The October attack on border posts marks the Rohingya people’s growing radicalization. Since post-war insurgency attempts, no major anti-Burmese acts of violence were committed. However, the development of Harakah al-Yaqin indicates people’s weariness with long-term persecution. The organization was formed shortly after the 2012 riots between Muslims and Buddhists in Rakhine state which caused 78 deaths and the displacement of around 140,000 people. Being controlled by Rohingya expats based in Mecca, Harakah al-Yaqin aims to secure the ethnic minority’s rights. It is not an entirely terrorist organization, as its members have never attacked civilians, but rather made Burmese security forces their main target. Nonetheless, the large amount of support received by al-Yaqin from Saudi Arabia and Pakistan, combined with the ongoing oppression of the Rohingya, might contribute to a development of a jihadist group in Southeast Asia.

The crisis exposed the degree of violence suffered by the Rohingya, with some experts recognizing it as a genocide. According to a study by the International State Crime Initiative and the Queen Mary University of London, Rohingya people ‘face the final stages of genocide’. The issue of the Rohingya caught the attention of Amnesty International, governments of neighboring states and the U.S State Department. However, besides documenting the atrocities and condemning the army’s actions, no action aiming to alleviate the crisis was successfully taken. The Burmese government still denies foreign accusations, relying rather on its own devices to address the crisis.

The international community’s lack of appropriate action was especially visible this week when European Union diplomats drafted a resolution concerning the Rohingya people issue. According to Reuters, the draft recognizes the “very serious nature of the allegations”, but does not seek for an international investigation to be conducted by the UN Human Rights Council. Instead, EU diplomats chose to rely on “an existing mechanism”, which was based on their close cooperation with the Burmese government. This decision was also motivated by an European willingness to let Myanmar’s local authorities to handle the issue. However, various organizations, including Human Rights Watch, warn that the Burmese government might not be able to conduct the investigation in a proper manner; in a way, this decision  undermines the credibility of European diplomats’ assessment that Burma is capable of dealing with the situation with its own devices. Perhaps one reason for the reluctance towards taking strong action might be the concern that any clear interference of foreign powers in Burmese affairs could negatively affect the balance of political power between the army and the current government, achieved just several years ago.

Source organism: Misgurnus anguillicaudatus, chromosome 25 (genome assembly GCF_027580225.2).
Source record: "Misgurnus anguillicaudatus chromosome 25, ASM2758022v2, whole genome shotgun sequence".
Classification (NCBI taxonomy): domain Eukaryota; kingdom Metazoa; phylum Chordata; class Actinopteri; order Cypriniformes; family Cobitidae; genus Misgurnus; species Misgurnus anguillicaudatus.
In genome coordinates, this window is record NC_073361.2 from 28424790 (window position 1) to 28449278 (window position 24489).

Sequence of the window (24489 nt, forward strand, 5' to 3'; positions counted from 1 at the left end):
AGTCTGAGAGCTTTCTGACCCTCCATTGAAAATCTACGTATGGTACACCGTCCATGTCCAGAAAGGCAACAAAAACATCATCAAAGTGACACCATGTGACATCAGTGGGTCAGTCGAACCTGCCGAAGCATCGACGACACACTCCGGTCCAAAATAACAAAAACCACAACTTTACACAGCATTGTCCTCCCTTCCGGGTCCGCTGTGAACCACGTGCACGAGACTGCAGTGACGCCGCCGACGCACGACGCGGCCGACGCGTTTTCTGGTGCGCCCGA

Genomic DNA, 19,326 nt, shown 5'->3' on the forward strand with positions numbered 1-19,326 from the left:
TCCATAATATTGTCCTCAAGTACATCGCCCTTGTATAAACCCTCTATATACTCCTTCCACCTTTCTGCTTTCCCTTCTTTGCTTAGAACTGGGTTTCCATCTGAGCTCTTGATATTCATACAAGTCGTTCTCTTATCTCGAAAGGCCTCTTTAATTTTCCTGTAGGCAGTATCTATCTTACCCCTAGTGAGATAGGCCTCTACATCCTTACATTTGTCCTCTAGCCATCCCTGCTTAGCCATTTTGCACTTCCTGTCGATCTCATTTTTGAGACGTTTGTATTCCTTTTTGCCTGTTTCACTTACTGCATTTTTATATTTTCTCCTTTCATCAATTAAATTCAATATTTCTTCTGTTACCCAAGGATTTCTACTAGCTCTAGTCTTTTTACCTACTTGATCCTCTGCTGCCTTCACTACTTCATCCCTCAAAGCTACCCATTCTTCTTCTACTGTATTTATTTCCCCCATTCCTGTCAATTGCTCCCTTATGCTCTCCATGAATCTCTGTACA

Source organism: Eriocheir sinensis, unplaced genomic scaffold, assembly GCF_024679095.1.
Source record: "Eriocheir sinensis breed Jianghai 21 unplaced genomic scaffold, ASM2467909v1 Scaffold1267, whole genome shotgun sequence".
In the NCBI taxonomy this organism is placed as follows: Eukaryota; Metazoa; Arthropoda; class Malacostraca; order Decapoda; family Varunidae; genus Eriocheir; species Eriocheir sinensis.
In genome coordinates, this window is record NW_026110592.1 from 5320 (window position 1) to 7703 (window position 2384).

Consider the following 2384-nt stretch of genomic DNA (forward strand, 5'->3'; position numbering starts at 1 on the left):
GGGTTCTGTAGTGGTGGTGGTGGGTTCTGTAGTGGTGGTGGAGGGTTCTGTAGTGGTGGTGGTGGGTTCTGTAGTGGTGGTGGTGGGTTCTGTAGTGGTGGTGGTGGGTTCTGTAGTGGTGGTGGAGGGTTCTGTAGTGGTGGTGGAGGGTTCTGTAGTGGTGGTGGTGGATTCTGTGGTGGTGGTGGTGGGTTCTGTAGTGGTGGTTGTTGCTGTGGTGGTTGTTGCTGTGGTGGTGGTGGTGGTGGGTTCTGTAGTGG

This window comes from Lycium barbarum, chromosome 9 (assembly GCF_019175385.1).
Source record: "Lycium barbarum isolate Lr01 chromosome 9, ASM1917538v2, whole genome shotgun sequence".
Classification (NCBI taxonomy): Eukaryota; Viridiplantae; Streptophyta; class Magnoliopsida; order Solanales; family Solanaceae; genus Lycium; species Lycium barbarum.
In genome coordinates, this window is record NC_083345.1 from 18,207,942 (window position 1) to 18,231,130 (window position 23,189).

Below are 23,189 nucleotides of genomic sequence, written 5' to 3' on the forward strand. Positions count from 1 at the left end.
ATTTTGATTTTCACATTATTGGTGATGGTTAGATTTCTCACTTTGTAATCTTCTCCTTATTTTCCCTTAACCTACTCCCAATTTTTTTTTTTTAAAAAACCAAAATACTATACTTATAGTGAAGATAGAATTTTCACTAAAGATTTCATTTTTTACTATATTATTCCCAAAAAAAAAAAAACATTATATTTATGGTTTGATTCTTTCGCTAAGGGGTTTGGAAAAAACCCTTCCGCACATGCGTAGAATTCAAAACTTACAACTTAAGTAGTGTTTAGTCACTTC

The issue of Rohingya people constitutes a major problem, which if left to resolve on its own may escalate and pose a major threat to international community. A lack of support and the constant violation of human rights from the Burmese authorities may prompt more members of persecuted community into terrorism and extremist acts, whose range can eventually extend outside Burma. Therefore, the significance of the problem should not be neglected by international community. With no clear solution to the crisis, it is crucial to keep it in mind and work towards its possible alleviation.